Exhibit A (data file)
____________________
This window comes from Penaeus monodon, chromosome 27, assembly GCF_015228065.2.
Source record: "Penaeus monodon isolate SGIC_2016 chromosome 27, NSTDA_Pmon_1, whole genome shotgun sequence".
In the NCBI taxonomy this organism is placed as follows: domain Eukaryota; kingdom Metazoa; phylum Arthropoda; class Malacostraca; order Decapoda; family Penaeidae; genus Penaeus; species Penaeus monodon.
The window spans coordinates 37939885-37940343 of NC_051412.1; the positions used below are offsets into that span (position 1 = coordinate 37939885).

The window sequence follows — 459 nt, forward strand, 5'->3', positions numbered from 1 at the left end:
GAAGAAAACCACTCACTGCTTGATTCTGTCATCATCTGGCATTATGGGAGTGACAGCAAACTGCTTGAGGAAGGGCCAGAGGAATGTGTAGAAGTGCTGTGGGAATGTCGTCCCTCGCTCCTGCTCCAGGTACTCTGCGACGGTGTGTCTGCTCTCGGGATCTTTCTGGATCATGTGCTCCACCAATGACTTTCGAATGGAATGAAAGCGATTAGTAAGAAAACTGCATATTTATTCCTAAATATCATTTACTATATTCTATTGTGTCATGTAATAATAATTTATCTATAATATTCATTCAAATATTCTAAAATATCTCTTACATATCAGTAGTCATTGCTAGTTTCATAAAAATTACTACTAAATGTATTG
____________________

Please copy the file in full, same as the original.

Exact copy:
This window comes from Penaeus monodon, chromosome 27, assembly GCF_015228065.2.
Source record: "Penaeus monodon isolate SGIC_2016 chromosome 27, NSTDA_Pmon_1, whole genome shotgun sequence".
In the NCBI taxonomy this organism is placed as follows: domain Eukaryota; kingdom Metazoa; phylum Arthropoda; class Malacostraca; order Decapoda; family Penaeidae; genus Penaeus; species Penaeus monodon.
The window spans coordinates 37939885-37940343 of NC_051412.1; the positions used below are offsets into that span (position 1 = coordinate 37939885).

The window sequence follows — 459 nt, forward strand, 5'->3', positions numbered from 1 at the left end:
GAAGAAAACCACTCACTGCTTGATTCTGTCATCATCTGGCATTATGGGAGTGACAGCAAACTGCTTGAGGAAGGGCCAGAGGAATGTGTAGAAGTGCTGTGGGAATGTCGTCCCTCGCTCCTGCTCCAGGTACTCTGCGACGGTGTGTCTGCTCTCGGGATCTTTCTGGATCATGTGCTCCACCAATGACTTTCGAATGGAATGAAAGCGATTAGTAAGAAAACTGCATATTTATTCCTAAATATCATTTACTATATTCTATTGTGTCATGTAATAATAATTTATCTATAATATTCATTCAAATATTCTAAAATATCTCTTACATATCAGTAGTCATTGCTAGTTTCATAAAAATTACTACTAAATGTATTG